India has no trace of anti-Semitism, Indian envoy to United Nations

Written By: Sidhant Sibal WION
NEW DELHI Updated: Nov 18, 2020, 02:15 PM(IST)

India's envoy to United Nations T S Tirumurti. Photograph:( WION )

Story highlights

Speaking at the World Jewish Congress, he said, "India condemns all forms of anti-Semitism and all forms of discrimination on religious grounds anywhere in the world."

Highlighting India's "pluralistic fabric" and framework of "pluralism, harmony and mutual acceptance", India's envoy to United Nations T S Tirumurti has said, "India does not have any trace of anti-Semitism".

Speaking at the World Jewish Congress, he said, "India condemns all forms of anti-Semitism and all forms of discrimination on religious grounds anywhere in the world."

India has had Jewish communities for more than 2000 years, many of whom came to India fleeing persecution. 

Indian envoy pointed out, from the 16th century to World War 2 how India gave refugee to Jewish communities. He said, "Well-known that when the Jewish community faced persecution from some European powers in the 16th Century, they were granted sanctuary by the Hindu Maharaja of Cochin, Rama Varma, in Kerala".

Paradesi synagogue built-in 1568 still stands in Cochin, next to Rama Varma's palace and a temple. On the occasion of its 400ths anniversary in 1968, the then Indian PM was personally present. In 1942, the king of Jamnagar, Maharaja Digvijaysinhji Ranjitsinhji Jadeja gave refuge to 1000 Polish children, many of them Jewish who faced persecution from Hitler's forces. In fact, the Indian army's eastern command during the 1971 Bangladesh's liberation war was led by JFR Jacob, who was Jew and as the envoy described "national hero in India".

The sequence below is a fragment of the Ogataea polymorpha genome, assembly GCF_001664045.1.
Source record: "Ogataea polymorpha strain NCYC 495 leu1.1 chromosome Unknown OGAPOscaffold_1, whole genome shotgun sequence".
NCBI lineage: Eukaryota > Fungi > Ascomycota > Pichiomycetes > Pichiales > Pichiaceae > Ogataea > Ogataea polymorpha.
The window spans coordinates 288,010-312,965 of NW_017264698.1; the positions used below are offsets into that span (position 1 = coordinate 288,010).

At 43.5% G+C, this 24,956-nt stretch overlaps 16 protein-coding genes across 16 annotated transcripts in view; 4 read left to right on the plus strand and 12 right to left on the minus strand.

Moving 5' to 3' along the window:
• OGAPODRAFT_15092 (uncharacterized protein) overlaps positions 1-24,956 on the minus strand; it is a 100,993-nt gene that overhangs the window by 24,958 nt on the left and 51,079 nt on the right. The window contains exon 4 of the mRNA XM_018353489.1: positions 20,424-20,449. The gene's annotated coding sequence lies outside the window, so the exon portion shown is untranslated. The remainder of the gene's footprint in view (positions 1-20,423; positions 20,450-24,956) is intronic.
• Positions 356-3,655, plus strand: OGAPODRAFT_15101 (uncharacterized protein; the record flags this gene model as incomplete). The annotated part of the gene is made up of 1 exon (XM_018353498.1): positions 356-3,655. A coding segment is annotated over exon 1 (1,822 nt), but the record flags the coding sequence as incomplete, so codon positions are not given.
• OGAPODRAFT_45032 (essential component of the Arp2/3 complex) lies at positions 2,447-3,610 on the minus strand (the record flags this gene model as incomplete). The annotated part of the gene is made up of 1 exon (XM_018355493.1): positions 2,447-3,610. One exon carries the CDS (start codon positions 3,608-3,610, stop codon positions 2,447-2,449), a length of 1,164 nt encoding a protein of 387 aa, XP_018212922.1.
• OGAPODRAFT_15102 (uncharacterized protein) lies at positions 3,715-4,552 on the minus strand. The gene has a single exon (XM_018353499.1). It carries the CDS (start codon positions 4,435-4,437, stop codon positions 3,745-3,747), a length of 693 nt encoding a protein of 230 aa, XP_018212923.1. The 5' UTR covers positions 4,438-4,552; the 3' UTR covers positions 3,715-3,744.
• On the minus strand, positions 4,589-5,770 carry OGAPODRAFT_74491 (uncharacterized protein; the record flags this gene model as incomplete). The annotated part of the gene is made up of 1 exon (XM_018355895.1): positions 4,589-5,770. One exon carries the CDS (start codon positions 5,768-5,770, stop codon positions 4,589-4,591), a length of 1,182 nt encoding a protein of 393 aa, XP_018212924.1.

Tirumurti recalled how during the 26/11 attacks "whole of India prayed for baby Moshe Holtzberg, who was saved by his Indian caregiver from the dastardly terrorist attack in Mumbai by Pakistani terrorists."

Holtzberg was 2 when his parents were killed during the 26/11 attacks by Pakistani terrorists on India's financial centre. Indian PM had met Moshe Holtzberg during a 2017 visit to Israel. 

Slamming Pakistan, the Indian envoy said, "We now have countries taking advantage of the ongoing pandemic and spreading divisive hatred to other parts of the world on the basis of religion.  COVID has not prevented them from supporting cross-border terrorism to kill innocent people and spread religious hatred."

Adding, "We call on those countries to stop spreading anti-Semitism, stop spreading hatred and stop dividing the world on the basis of religion.  We ask them to look inwards to promote harmony within their own societies, stop sectarian violence and ensure the protection of minorities."

Read in App